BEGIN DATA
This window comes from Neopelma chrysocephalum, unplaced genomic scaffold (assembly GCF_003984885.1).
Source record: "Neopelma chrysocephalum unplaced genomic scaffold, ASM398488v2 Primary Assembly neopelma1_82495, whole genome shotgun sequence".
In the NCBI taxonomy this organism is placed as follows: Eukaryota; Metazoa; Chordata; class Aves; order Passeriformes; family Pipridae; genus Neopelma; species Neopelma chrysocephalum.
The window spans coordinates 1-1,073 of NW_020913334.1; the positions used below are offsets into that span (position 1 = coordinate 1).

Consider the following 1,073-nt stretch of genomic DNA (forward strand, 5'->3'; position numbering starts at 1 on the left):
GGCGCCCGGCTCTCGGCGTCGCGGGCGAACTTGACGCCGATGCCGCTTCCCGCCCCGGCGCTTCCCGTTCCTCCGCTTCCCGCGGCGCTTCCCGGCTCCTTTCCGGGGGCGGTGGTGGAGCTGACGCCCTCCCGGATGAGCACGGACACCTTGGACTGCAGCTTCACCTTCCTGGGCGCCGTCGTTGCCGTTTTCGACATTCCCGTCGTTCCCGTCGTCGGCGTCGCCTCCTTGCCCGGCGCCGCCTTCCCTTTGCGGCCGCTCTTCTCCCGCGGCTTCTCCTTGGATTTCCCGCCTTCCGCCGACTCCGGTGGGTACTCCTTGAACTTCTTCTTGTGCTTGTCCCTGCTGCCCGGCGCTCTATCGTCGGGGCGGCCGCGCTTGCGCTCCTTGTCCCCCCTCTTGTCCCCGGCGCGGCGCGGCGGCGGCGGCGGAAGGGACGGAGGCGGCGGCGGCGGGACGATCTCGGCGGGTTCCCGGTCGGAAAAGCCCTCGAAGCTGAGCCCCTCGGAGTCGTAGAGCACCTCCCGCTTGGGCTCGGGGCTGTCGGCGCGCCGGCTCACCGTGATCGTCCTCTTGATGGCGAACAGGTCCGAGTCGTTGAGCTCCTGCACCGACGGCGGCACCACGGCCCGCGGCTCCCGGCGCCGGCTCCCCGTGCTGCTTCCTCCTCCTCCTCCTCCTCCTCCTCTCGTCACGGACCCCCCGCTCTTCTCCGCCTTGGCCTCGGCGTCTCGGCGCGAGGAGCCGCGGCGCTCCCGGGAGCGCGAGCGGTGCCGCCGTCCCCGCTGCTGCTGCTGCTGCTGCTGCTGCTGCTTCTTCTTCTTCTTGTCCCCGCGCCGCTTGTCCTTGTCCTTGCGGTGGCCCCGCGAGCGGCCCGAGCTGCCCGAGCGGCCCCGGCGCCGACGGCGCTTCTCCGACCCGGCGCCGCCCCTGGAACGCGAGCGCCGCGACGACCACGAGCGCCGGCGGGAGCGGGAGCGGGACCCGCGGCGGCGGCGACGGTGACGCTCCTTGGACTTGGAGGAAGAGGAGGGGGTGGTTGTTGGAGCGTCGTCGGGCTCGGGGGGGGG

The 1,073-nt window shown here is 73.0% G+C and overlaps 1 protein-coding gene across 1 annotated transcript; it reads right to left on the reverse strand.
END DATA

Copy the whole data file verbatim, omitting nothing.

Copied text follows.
This window comes from Neopelma chrysocephalum, unplaced genomic scaffold (assembly GCF_003984885.1).
Source record: "Neopelma chrysocephalum unplaced genomic scaffold, ASM398488v2 Primary Assembly neopelma1_82495, whole genome shotgun sequence".
In the NCBI taxonomy this organism is placed as follows: Eukaryota; Metazoa; Chordata; class Aves; order Passeriformes; family Pipridae; genus Neopelma; species Neopelma chrysocephalum.
The window spans coordinates 1-1,073 of NW_020913334.1; the positions used below are offsets into that span (position 1 = coordinate 1).

Consider the following 1,073-nt stretch of genomic DNA (forward strand, 5'->3'; position numbering starts at 1 on the left):
GGCGCCCGGCTCTCGGCGTCGCGGGCGAACTTGACGCCGATGCCGCTTCCCGCCCCGGCGCTTCCCGTTCCTCCGCTTCCCGCGGCGCTTCCCGGCTCCTTTCCGGGGGCGGTGGTGGAGCTGACGCCCTCCCGGATGAGCACGGACACCTTGGACTGCAGCTTCACCTTCCTGGGCGCCGTCGTTGCCGTTTTCGACATTCCCGTCGTTCCCGTCGTCGGCGTCGCCTCCTTGCCCGGCGCCGCCTTCCCTTTGCGGCCGCTCTTCTCCCGCGGCTTCTCCTTGGATTTCCCGCCTTCCGCCGACTCCGGTGGGTACTCCTTGAACTTCTTCTTGTGCTTGTCCCTGCTGCCCGGCGCTCTATCGTCGGGGCGGCCGCGCTTGCGCTCCTTGTCCCCCCTCTTGTCCCCGGCGCGGCGCGGCGGCGGCGGCGGAAGGGACGGAGGCGGCGGCGGCGGGACGATCTCGGCGGGTTCCCGGTCGGAAAAGCCCTCGAAGCTGAGCCCCTCGGAGTCGTAGAGCACCTCCCGCTTGGGCTCGGGGCTGTCGGCGCGCCGGCTCACCGTGATCGTCCTCTTGATGGCGAACAGGTCCGAGTCGTTGAGCTCCTGCACCGACGGCGGCACCACGGCCCGCGGCTCCCGGCGCCGGCTCCCCGTGCTGCTTCCTCCTCCTCCTCCTCCTCCTCCTCTCGTCACGGACCCCCCGCTCTTCTCCGCCTTGGCCTCGGCGTCTCGGCGCGAGGAGCCGCGGCGCTCCCGGGAGCGCGAGCGGTGCCGCCGTCCCCGCTGCTGCTGCTGCTGCTGCTGCTGCTGCTTCTTCTTCTTCTTGTCCCCGCGCCGCTTGTCCTTGTCCTTGCGGTGGCCCCGCGAGCGGCCCGAGCTGCCCGAGCGGCCCCGGCGCCGACGGCGCTTCTCCGACCCGGCGCCGCCCCTGGAACGCGAGCGCCGCGACGACCACGAGCGCCGGCGGGAGCGGGAGCGGGACCCGCGGCGGCGGCGACGGTGACGCTCCTTGGACTTGGAGGAAGAGGAGGGGGTGGTTGTTGGAGCGTCGTCGGGCTCGGGGGGGGG

The 1,073-nt window shown here is 73.0% G+C and overlaps 1 protein-coding gene across 1 annotated transcript; it reads right to left on the reverse strand.